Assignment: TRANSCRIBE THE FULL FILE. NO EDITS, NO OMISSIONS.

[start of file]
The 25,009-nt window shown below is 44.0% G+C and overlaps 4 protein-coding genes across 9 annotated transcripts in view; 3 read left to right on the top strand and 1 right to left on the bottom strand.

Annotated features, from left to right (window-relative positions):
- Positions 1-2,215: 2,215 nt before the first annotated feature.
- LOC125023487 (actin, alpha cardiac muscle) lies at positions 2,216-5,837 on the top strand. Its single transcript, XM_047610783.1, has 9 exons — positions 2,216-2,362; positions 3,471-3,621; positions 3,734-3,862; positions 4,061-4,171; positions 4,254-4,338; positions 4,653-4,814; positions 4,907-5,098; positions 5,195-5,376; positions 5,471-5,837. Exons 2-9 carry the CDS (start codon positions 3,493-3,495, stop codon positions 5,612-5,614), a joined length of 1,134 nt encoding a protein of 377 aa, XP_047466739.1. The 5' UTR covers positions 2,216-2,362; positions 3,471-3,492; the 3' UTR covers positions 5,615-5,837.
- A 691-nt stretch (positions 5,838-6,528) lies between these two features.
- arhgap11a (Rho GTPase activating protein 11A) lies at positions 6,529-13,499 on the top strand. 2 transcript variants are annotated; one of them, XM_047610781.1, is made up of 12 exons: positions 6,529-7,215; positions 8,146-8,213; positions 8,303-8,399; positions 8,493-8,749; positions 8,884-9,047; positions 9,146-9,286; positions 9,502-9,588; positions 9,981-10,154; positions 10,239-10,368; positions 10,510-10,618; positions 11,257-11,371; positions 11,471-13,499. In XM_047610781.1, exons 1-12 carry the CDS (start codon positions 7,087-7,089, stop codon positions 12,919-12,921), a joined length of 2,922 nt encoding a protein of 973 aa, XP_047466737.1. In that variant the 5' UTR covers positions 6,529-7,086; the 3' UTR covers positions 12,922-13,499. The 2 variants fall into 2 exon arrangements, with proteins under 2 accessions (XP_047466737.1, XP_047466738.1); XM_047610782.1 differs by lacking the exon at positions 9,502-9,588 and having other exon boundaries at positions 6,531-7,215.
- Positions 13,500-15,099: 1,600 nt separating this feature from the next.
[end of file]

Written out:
The 25,009-nt window shown below is 44.0% G+C and overlaps 4 protein-coding genes across 9 annotated transcripts in view; 3 read left to right on the top strand and 1 right to left on the bottom strand.

Annotated features, from left to right (window-relative positions):
- Positions 1-2,215: 2,215 nt before the first annotated feature.
- LOC125023487 (actin, alpha cardiac muscle) lies at positions 2,216-5,837 on the top strand. Its single transcript, XM_047610783.1, has 9 exons — positions 2,216-2,362; positions 3,471-3,621; positions 3,734-3,862; positions 4,061-4,171; positions 4,254-4,338; positions 4,653-4,814; positions 4,907-5,098; positions 5,195-5,376; positions 5,471-5,837. Exons 2-9 carry the CDS (start codon positions 3,493-3,495, stop codon positions 5,612-5,614), a joined length of 1,134 nt encoding a protein of 377 aa, XP_047466739.1. The 5' UTR covers positions 2,216-2,362; positions 3,471-3,492; the 3' UTR covers positions 5,615-5,837.
- A 691-nt stretch (positions 5,838-6,528) lies between these two features.
- arhgap11a (Rho GTPase activating protein 11A) lies at positions 6,529-13,499 on the top strand. 2 transcript variants are annotated; one of them, XM_047610781.1, is made up of 12 exons: positions 6,529-7,215; positions 8,146-8,213; positions 8,303-8,399; positions 8,493-8,749; positions 8,884-9,047; positions 9,146-9,286; positions 9,502-9,588; positions 9,981-10,154; positions 10,239-10,368; positions 10,510-10,618; positions 11,257-11,371; positions 11,471-13,499. In XM_047610781.1, exons 1-12 carry the CDS (start codon positions 7,087-7,089, stop codon positions 12,919-12,921), a joined length of 2,922 nt encoding a protein of 973 aa, XP_047466737.1. In that variant the 5' UTR covers positions 6,529-7,086; the 3' UTR covers positions 12,922-13,499. The 2 variants fall into 2 exon arrangements, with proteins under 2 accessions (XP_047466737.1, XP_047466738.1); XM_047610782.1 differs by lacking the exon at positions 9,502-9,588 and having other exon boundaries at positions 6,531-7,215.
- Positions 13,500-15,099: 1,600 nt separating this feature from the next.